Monthly Archives: November 2016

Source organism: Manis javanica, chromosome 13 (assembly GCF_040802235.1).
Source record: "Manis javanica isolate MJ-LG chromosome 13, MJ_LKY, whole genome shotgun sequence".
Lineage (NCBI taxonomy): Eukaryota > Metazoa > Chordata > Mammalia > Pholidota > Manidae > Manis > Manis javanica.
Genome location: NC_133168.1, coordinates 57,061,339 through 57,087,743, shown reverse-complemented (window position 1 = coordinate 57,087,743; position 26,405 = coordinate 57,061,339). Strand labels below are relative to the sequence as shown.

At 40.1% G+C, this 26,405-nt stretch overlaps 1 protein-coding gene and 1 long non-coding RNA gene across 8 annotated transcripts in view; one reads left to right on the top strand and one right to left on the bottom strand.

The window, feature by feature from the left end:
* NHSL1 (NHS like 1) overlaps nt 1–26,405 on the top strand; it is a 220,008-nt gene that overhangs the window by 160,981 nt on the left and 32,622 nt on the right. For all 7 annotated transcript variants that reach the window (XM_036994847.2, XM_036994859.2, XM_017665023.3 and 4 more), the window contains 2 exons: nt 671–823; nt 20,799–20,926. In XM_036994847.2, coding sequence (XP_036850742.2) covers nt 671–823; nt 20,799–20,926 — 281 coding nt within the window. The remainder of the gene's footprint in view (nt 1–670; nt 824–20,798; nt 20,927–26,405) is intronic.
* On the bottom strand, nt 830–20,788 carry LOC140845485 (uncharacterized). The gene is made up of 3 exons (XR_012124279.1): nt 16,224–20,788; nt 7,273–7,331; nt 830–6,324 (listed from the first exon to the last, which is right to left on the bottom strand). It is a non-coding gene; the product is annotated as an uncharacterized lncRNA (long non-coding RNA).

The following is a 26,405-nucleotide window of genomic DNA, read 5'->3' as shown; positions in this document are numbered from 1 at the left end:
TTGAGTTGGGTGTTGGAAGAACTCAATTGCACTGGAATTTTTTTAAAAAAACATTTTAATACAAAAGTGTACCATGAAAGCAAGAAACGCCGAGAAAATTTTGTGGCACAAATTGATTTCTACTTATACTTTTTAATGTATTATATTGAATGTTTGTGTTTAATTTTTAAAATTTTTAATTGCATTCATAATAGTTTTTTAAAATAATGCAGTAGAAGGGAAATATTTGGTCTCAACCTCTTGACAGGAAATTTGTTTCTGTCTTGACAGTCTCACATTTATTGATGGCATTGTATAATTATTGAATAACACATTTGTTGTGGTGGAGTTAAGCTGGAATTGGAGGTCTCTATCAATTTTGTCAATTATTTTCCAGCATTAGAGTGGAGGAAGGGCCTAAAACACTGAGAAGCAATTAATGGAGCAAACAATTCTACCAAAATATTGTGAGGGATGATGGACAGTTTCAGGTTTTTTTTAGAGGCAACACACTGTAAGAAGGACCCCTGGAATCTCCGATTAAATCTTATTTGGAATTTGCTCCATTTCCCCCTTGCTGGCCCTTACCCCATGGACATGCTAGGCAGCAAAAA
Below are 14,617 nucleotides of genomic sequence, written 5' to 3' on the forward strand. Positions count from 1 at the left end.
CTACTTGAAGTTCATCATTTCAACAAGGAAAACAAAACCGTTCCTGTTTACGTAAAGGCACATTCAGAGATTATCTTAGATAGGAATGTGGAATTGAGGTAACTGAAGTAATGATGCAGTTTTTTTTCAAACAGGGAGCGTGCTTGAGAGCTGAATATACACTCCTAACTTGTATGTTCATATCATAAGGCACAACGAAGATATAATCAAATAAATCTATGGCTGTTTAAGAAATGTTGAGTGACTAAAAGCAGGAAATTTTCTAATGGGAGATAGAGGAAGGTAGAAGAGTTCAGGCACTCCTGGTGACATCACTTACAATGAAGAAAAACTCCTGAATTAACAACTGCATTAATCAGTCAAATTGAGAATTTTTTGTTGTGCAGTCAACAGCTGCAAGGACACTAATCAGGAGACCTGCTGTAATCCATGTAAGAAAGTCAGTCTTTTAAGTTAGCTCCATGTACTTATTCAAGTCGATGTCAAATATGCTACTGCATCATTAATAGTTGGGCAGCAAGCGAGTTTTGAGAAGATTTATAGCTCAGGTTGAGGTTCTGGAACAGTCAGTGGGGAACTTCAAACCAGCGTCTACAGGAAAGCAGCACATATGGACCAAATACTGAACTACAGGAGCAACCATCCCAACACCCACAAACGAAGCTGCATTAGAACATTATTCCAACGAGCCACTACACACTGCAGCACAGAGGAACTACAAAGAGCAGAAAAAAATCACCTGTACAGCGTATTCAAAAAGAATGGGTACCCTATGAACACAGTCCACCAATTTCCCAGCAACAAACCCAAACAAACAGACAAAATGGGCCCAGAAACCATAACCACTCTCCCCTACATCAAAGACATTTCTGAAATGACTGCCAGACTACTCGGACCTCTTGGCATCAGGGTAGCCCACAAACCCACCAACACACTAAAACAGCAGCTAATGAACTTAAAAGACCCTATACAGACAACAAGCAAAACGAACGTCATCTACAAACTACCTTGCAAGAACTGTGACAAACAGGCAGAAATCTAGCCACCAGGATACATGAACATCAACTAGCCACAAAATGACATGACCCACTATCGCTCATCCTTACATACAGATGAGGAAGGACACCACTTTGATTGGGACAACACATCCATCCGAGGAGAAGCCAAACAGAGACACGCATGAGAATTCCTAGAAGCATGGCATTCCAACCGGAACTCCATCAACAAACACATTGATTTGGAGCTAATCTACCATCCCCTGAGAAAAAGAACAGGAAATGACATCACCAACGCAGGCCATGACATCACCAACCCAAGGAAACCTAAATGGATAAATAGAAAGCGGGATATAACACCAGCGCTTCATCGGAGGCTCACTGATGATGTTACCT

David Berman TCD Lecture Series on Near Death Experience Extra-Mural Lectures: Berman describes his lecture series as follows “I am writing to say that I plan to give six additional extra-mural lectures in Hilary term 2017 on ‘The Logic and Credibility of After-death Existences’, to begin on Saturday, 4 February 2017. What I am proposing is not to give again the original course of nine lectures, although I plan to review and revise that course of lectures*, as well  as deepen and extend what I have to say on various topics- as, for example, on Spinoza and reincarnation. As before the lectures are to take place in the Philosophy Department seminar room, 5012, in the Arts Building,  on Saturday mornings, from 10:00 to 11:15.  The first lecture is to be on Saturday, 4 Feb. 2017,  and extend over the next five weeks, to Saturday,  11 March 2017.  As before, I am setting a quota, for this course 20 persons. Those who wish to attend the new course, can do so by post, enclosing a cheque/draft/ postal money order made payable to Trinity College no. 1 account, to the Executive Officer, Ms Una Campbell, Department of Philosophy, Arts Building, Trinity College, or call into the Philosophy Department Office, and pay directly.  It might also be possible to pay and the course on the morning of the first lecture, outside the seminar room 5012.  But, as mentioned above, places are limited to 20. The cost for the six lectures is €50.  A concession rate (€35) is available to students, unemployed persons and those in receipt of a social welfare pension. Those wanting additional information can contact me at or 01 8961126. *Here is the summary of the 9 lectures, originally printed in the TCD brochure of extra-mural lectures, for 2015/6: I begin by setting out what I take to be the seven or eight most serious forms or scenarios of after-death existences; these are (1) a disembodied realm of Heaven & Hell; (2) reincarnated persons; (3) resurrection of bodies; (4) pure indivisible minds; (5) world of Gods, demi-gods or Forms; (6) Brahmin consciousness, Moksha or Nirvana; (7) dream-image world; (8) oblivion or extinction.  Along with setting out the logic and some history of after-death existences [=ade], I also introduce the case against ade, as well perhaps their greatest critic, namely David Hume and his great essay against immortality. I then move into a more autobiographical mode, in which I briefly describe how I came to be interested in this subject, and how I came to see that those holding (8)- which is the present educated consensus, and was previously my position- are in the grips of an illusion- understood in the Freudian sense- an illusion of mortality.  I have also come to see that options 1, 2, 4, 5 and 7, are more feasible than is now generally allowed; whereas scenario 3, which is most widely and fervently accepted nowadays, by Fundamentalist Christians and Muslims, turns out, ironically, to be least credible as well as tending to occlude the other more credible options. Hence what is probably most distinctive about these lectures is that while their attitude to after-death existences is positive, this does not come from a commitment to any established religion- indeed, if anything, quite the opposite.  Another distinctive feature of this course concerns dreams, and especially the crucial idea that just as when we normally dream we do not know we are dreaming, so, according to various writers, the dead (at least the recent dead) do not know that they are dead.  What follows from this idea is the hypothesis that the most plausible way to understand the next life is as dream imaging, which is, in fact, broadly held by various religious traditions and has also been developed in a clear way by the Analytic philosopher, H. H. Price. I then examine the account of reincarnation of the idealistic philosopher, John McTaggart, which I believe is, like the dream-image theory, plausible yet largely ignored by present-day philosophers and those interested in reincarnation. I then look closely at the work of another now largely ignored thinker, Emmanuel Swedenborg, and his extraordinary account of the next life, which presents in detail one of the three important sub-forms of scenario 1 (the others being by Plato and Dante), having argued in an earlier lecture  that combining it with Price’s account of the next life as dream-image can enhance both theories. Looking back on what has been said, and glancing very briefy at what is presently the most popular source of ade, namely Near Death Experiences, or NDEs, I then, at the end of the course, try to reach a conclusion about the credibility of ade.”